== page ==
Why are Streets in Dublin so Scary?

I’m pretty sure I learned to cross the street early on in my life. By the age of the six,  I was a pro. Look left. Look right. Walk.

I’ve never been hit by a car, never been close to getting hit by a car, until I came to Dublin which is quite an accomplishment for the world’s most clumsy person.

But here, I almost have a panic attack every single time I cross the street. Every. Single. Time. There’s something about having to walk and look left and right for two different directions of traffic on a winding street that frightens me.

No, frighten isn’t the right word. Terrifies is better. Crossing streets here feels like playing Russian Rolette, you take a slow step hoping that the next time you chose to walk won’t be your last.

Dublin’s streets had to be designed by some maze magician. The streets run together, they turn into other streets so quickly that it’s pretty hard to comprehend where you are. Oh and street signs are randomly placed on the sides of buildings so you never know where you are.

This is true for both locals and tourists like myself.  I’ve asked many people which street we were on, and they stop, cock their heads to the side and in a sweet Irish accent say, “Well I’m not sure missy.”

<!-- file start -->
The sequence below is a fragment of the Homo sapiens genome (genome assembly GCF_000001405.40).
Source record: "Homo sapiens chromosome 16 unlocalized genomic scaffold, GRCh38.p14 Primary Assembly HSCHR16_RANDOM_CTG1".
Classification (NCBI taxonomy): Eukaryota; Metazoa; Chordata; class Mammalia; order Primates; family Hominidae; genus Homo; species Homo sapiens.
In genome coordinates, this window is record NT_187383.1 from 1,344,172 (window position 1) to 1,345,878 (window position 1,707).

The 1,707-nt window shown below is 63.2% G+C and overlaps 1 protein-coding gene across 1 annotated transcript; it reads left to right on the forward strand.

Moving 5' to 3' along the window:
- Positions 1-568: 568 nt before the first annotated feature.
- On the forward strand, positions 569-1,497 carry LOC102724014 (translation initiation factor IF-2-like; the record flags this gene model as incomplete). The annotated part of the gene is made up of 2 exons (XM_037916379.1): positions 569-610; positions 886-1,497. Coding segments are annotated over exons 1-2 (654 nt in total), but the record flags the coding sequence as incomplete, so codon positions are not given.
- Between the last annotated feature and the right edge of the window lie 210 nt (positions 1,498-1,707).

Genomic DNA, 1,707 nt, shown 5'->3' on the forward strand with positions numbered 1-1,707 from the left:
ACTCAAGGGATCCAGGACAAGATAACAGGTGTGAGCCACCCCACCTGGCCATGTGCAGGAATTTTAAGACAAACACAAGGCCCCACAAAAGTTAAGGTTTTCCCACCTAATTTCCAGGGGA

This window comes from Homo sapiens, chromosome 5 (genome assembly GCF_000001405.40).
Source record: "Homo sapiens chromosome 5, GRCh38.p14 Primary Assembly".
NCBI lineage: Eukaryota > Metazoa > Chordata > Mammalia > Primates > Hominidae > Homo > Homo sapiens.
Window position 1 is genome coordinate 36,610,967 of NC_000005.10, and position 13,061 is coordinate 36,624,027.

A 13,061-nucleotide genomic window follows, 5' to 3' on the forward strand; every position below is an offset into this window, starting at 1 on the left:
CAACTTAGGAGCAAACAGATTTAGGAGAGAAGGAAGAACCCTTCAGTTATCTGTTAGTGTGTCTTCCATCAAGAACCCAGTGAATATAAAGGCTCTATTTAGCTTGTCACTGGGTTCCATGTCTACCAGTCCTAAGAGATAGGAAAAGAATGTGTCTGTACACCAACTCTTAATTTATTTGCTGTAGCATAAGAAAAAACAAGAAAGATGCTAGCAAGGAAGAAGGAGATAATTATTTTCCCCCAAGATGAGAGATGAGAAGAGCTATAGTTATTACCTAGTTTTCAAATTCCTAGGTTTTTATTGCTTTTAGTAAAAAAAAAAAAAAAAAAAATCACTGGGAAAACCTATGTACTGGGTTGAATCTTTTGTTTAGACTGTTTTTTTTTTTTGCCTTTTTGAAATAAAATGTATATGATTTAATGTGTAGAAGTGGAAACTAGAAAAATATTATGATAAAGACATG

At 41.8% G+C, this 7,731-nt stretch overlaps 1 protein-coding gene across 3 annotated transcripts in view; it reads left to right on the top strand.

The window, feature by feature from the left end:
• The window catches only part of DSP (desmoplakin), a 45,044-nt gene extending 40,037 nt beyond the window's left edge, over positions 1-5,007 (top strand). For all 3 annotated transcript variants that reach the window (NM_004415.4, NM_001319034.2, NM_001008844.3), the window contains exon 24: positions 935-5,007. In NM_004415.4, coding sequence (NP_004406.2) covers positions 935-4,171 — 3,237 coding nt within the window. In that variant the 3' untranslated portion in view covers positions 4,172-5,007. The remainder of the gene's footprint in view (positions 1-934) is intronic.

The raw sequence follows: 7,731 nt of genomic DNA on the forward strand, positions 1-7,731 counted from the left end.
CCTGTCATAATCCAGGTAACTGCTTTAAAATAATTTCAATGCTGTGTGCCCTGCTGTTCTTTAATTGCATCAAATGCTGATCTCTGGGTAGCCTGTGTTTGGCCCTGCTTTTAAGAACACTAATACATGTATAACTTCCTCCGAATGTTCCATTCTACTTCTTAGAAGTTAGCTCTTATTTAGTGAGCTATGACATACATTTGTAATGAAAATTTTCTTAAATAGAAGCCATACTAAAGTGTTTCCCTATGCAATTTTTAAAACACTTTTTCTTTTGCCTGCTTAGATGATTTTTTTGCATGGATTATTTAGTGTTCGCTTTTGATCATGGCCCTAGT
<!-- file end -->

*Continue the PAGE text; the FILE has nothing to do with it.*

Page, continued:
And while I love exploring, it has made a slightly difficult when you’re on the verge of a panic attack every time you step outside of your hotel.

You may be reading this thinking to yourself, “Chicago’s streets aren’t well designed.” Which is true, anyone who has ever had to cross Milwaukee Street for any reason can tell you that the person who designed Chicago streets, I’m looking at you, Daniel Burnham had to be on a special kind of drug.

Chicago’s Grid System:


Photo of Daniel Burnham.


Dublin’s streets defy logic at times, besides not knowing where you actually are. Traffic moves quickly. The streets seems to all jumble together and the possibly of an collision happening increases by the minute.

For example, my hotel Camden Court Inn is in a fairly accessible part of the city. But the on either side of the hotel are these sharp winding turns which when you’re crossing or in a cab can be difficult to tell if cars are coming.


Photo Credit

I’d like to say I’ve conquered Dublin’s streets or rather my fear of Dublin’s street but I know as I go out to celebrate my last night here I will be worried about crossing the street.


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